Healthcare in Sweden

Stethoscope with national flag conceptual series - SwedenSweden is widely regarded to have one of the best healthcare systems in the world. Boasting a dazzling array of new hospitals and a plentiful supply of doctors, nurses and state-of-the-art medical technology, it’s no real surprise to find that the country’s decentralised; mostly taxpayer-funded system is extremely popular with a large proportion of residents.

The entire Swedish population is entitled to equal access to healthcare services providing they are in possession of a resident’s permit. While this is not a problem for expats who arrive in the country to work for an employer, those without employment or who are self employed will need to prove that they have some form of private health insurance cover before Swedish immigration authorities will issue them with a residence permit. Expats who come from other EU countries should be able to take advantage of reciprocal health agreements to make sure they are covered for healthcare treatment from the day they arrive although they will not be able to use this forever.

Sweden’s healthcare system is largely the responsibility of county councils and, in some cases, municipal governments. Swedish government policy states that every county council must provide residents with good quality health and medical care, and work to promote good health for the entire population. All county councils place a high level of emphasis on quality of patient care and a national healthcare guarantee was introduced in 2005 (and revised in 2012) which means no patient should have to wait more than seven days for an appointment at a community health care centre, 90 days for an appointment with a specialist and 90 days for an operation or treatment once it has been determined what care is needed. If this waiting time is exceeded then patients will be offered care elsewhere, with the cost, including any travel costs, paid for by their county council.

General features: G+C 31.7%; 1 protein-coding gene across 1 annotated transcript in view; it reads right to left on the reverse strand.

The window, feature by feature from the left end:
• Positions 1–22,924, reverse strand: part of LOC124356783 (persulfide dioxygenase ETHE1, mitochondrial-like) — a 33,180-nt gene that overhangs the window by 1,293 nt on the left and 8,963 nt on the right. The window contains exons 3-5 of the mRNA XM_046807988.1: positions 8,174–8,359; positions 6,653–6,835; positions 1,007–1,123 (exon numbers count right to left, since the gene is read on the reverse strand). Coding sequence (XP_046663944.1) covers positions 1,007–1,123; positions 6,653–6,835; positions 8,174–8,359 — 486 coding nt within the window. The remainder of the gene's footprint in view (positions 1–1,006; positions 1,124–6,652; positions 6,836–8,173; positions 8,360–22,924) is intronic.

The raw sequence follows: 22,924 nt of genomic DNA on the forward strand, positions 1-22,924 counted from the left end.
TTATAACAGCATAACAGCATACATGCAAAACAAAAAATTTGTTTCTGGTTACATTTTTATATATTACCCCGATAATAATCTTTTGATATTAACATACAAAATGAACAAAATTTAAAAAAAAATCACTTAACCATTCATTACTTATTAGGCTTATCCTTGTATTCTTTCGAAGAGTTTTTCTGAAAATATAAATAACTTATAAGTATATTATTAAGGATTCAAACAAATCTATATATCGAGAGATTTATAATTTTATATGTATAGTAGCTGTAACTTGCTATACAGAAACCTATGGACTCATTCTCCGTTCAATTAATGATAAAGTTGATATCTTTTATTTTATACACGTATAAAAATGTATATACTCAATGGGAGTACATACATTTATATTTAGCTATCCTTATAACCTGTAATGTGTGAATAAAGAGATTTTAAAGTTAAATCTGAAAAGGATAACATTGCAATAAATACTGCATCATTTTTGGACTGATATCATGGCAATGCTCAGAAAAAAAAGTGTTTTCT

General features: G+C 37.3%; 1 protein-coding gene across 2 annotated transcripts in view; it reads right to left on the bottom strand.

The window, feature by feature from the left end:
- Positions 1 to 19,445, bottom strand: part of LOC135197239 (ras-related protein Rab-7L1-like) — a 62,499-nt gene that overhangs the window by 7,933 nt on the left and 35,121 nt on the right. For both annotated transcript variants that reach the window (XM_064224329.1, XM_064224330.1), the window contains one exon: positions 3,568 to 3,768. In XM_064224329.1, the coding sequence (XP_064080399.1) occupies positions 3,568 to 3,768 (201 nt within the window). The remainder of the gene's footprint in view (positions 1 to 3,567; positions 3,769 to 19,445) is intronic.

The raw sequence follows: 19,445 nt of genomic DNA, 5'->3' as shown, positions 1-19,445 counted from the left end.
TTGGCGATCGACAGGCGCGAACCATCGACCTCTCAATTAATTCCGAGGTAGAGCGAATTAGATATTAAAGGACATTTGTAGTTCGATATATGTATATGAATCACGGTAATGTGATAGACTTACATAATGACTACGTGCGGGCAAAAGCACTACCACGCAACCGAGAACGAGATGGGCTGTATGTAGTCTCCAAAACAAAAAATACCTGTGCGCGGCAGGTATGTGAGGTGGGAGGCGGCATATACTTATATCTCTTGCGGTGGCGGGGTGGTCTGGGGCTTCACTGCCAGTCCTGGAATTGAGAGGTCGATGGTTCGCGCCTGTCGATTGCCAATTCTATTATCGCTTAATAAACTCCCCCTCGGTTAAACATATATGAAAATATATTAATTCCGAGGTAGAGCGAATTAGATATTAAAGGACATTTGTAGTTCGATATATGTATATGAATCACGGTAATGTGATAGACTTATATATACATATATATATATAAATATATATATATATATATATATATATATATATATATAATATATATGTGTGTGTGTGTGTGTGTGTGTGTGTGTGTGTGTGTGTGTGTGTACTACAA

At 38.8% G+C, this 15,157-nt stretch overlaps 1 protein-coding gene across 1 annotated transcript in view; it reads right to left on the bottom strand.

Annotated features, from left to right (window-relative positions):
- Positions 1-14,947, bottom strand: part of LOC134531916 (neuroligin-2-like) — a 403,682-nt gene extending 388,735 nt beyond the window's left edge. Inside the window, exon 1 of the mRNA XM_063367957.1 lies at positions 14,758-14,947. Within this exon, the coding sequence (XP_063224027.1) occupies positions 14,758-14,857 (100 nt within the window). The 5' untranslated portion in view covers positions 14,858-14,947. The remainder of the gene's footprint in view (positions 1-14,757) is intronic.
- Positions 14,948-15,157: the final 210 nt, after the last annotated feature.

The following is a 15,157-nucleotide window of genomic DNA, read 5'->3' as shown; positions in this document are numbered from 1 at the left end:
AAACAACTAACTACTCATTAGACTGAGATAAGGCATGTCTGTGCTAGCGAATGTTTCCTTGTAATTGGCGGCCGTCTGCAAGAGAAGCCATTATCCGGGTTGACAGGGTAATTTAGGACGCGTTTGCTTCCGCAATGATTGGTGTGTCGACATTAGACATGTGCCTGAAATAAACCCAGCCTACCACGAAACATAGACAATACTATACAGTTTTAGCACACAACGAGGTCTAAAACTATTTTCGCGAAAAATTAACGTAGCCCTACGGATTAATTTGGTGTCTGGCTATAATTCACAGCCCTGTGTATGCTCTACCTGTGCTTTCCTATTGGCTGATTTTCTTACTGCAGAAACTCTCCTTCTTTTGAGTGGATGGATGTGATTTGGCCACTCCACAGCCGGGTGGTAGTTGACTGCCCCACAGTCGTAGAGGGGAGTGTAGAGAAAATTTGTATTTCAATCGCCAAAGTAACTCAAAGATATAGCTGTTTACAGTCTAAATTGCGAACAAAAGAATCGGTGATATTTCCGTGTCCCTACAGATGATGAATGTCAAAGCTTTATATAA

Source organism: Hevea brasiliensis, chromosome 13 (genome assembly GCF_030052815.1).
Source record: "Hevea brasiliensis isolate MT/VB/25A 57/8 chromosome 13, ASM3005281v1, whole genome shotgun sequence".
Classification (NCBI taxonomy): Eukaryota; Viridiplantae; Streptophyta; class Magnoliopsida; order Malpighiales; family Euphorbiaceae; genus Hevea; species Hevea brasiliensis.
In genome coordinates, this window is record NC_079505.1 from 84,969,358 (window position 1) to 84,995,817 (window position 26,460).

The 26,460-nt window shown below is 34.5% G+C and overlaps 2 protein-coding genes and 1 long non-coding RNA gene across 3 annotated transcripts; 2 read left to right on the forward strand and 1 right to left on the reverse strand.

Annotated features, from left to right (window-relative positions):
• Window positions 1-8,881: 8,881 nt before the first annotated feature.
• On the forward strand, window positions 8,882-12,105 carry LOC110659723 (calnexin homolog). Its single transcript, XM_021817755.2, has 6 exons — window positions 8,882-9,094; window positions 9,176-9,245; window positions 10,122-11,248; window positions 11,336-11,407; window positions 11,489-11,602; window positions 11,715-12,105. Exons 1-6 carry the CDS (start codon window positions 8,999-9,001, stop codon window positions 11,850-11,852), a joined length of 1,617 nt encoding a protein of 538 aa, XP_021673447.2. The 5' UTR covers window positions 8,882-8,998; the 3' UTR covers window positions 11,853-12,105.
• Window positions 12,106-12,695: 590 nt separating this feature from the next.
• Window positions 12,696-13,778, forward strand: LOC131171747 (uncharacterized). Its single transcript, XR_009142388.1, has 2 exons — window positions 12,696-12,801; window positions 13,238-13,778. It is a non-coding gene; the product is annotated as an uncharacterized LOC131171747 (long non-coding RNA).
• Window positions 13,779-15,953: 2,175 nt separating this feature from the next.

While, as already stated, healthcare in Sweden is mostly funded by taxpayers, it also receives contributions from the state government and capped patient fees – this means that, even for taxpayers, there is no such thing as free universal healthcare in Sweden (aside, that is, for those under 20 years of age for whom all healthcare, including dental work, is free). However, these capped fees are very affordable and once you have paid a certain amount in a year you will not be expected to pay anymore (for that year). For example, consultation with a public healthcare doctor will cost a patient between SEK 100 to SEK 150 (approximately £9-£14) per visit while the fee for a hospital stay is SEK 80 (around £7.50) per day for the first ten days, and SEK 60 (roughly £5.50) thereafter. Once a patient has paid a total of between SEK 900 and 1,100 (depending on where you live) in the course of a year, medical consultations within 12 months of the first consultation are free of charge. There is a similar ceiling for prescription medication, so nobody pays more than SEK 2,200 (approx. £205) in a 12-month period before receiving prescriptions for free.

Traditionally, private healthcare has not been that sought after in Sweden due to the high level of service and top quality facilities provided by the public system. However, with an increasing number of expats having arrived to live in the country in recent years, many of whom will not be covered by the state healthcare system, the number of people taking out private healthcare insurance is increasing steadily. Some Swedes do take out private insurance if they wish to access treatment faster, but due to the aforementioned national healthcare guarantee this will not necessarily be a pressing issue. There are a number of different private healthcare insurance providers operating in Sweden.

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